science + technology news

Best and Worst Punditry of 2005

December 29, 2005

A review of 2005 forecasts by well-known technology pundits reveals a familiar mix of right and wrong guesses.

‘Give stem cells to ill patients’

December 29, 2005

Professor Ian Wilmut, the scientist behind the cloning of Dolly the Sheep, is calling for stem cell treatment to be offered to people with terminal illnesses.

“If we wait until things are totally tested and analysed in animals, it will deny some people treatment,” he said.

Quantum Trickery: Testing Einstein’s Strangest Theory

December 29, 2005

Experiments in quantum entanglement are increasing challenging Einstein’s critique of “spooky action at a distance.”

The world is “not as real as we think,” says Anton Zeilinger of the University of Vienna. It’s “even weirder than what quantum physics tells us.”

Chip Industry Sets a Plan for Life After Silicon

December 29, 2005

A transition from silicon to nanontechnology around the year 2015 is forecast in the biannual International Technology Roadmap for Semiconductors, to be issued Saturday. The report is used by the semiconductor industry as a planning tool to determine how best to spend research and development money for new technology.

2005: The year in technology

December 28, 2005

Many weird and wonderful new gadgets, gizmos and inventions were revealed in 2005. Autonomous cars, robotic assistants and nano-circuitry provided a bright view of the future, while cellphone viruses, virtual crime sprees and “non-lethal” crowd control weapons hinted at technological troubles ahead.

The busiest inventor of the year was almost certainly Google, which continues to grow from a search engine into a many-tentacled technological titan, with a service for… read more

New Microsoft Patent Apps Discusses the Building of Personalized Portals

December 27, 2005

Microsoft has had an interesting patent application published descibing a system that assists users in building personalized portals.

Top 10 tech trends for 2006

December 27, 2005

Cell phones that “do everything,” Internet phone calls become more popular, the office moves to the Web, stem-cell research advances, biotechs target flu vaccines, small start-ups go global, video comes to the blog, on-demand video everywhere, and clean technologies are the top tech trends forecast by the Merc for 2006.

The 50 Best Robots Ever

December 27, 2005

They’re exploring the deep sea and distant planets. They’re saving lives in the operating room and on the battlefield. They’re transforming factory floors and filmmaking….

Best Tech Moments of 2005

December 26, 2005

New software apps changed the way we looked at the world, while hardware got smaller, faster and more fun. On the net, blogs provided many of the most dramatic moments.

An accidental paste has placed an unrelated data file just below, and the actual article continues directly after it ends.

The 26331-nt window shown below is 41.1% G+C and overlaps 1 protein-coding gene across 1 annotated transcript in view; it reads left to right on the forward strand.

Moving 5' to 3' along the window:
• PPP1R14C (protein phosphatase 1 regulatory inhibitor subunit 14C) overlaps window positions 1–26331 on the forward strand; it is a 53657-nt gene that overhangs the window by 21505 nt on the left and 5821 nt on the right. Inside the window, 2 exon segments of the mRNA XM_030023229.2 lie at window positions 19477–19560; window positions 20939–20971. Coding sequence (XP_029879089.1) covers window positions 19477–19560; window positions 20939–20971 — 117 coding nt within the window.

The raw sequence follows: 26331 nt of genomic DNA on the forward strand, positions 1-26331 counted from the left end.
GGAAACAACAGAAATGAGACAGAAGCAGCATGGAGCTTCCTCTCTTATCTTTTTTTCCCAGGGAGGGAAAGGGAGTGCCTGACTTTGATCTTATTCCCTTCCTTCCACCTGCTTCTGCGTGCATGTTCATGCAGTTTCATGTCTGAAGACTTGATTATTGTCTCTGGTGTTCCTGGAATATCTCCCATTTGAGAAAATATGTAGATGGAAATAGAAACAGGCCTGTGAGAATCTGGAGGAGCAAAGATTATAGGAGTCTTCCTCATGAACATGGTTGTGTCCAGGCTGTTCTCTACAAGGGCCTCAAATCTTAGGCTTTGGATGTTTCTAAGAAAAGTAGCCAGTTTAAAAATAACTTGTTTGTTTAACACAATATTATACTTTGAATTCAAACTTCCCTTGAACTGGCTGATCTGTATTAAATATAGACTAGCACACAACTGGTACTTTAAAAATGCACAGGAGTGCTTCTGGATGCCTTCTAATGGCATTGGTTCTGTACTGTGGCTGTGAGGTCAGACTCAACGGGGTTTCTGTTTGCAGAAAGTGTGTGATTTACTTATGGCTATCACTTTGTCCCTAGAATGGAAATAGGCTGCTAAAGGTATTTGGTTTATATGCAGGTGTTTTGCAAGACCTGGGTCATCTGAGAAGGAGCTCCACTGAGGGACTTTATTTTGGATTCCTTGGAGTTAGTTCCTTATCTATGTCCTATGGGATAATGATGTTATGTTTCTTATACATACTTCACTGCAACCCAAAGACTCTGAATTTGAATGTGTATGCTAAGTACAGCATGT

Slowly, Cancer Genes Tender Their Secrets

December 26, 2005

Scientists are now finding that untangling the genetics of cancer is not impossible and are basing new treatments on their findings.

The turning point came only recently: with microarrays, or gene chips that can be coated with all known human genes, scientists can now discover every gene that is active in a cancer cell and learn what portions of the genes are amplified or deleted.

With another method,… read more

Gyroscope sets course to fight cancer

December 26, 2005

Micro-gyroscopes can make sensitive biosensors for fast detection of the proteins associated with diseases by measuring the subtle change in vibration caused when a protein binds to a DNA coating.

The researchers plan to produce hand-held devices to test blood, smear and biopsy samples and immediately relay the results to a doctor.

2005: The year in biology and medicine

December 26, 2005

Major breakthroughs in 2005 included the publishing of several complete genomes, including a dog called Tasha, the chimpanzee, three human parasites, ancient cave bears, as well as a map of genetic variations called SNPs in the human genome.

The year also saw the world’s first human face transplant by French surgeons, a growing fear of bird flu, fabricated claims of cloned human stem cells, and a robot to carry… read more

Bezos brings space race to Kent as he plans a passenger rocket

December 26, 2005 billionaire Jeff Bezos is building a rocket-ship complex set to open early next year.

Blue Origin, Bezos’ aerospace company, plans to develop a vehicle that can take passengers on a thrill ride to the edge of space. But eventually, Bezos has said, he wants to build spaceships powerful enough to orbit the Earth. He even hopes to establish permanent colonies in space someday.

Ray Kurzweil: Life in the Future

December 26, 2005

Ray Kurzweil appeared on NPR’s Science Friday show on December 23, speaking on accelerating technological change and its effects on everything from health to artificial intelligence.

(Listen here)

Evolution takes science honours

December 25, 2005

Research into how evolution works has been named by Science Magazine as top science achievement of 2005, a year that also saw fierce debate erupt over “intelligent design.”

Science magazine’s breakthroughs of 2005:

Winner: Evolution in action. Genome sequencing and painstaking field observations shed light on the intricacies of how evolution works.

Runner up: Planetary blitz. Europe’s Huygens probe touched down on Saturn’s moon Titan in January.… read more

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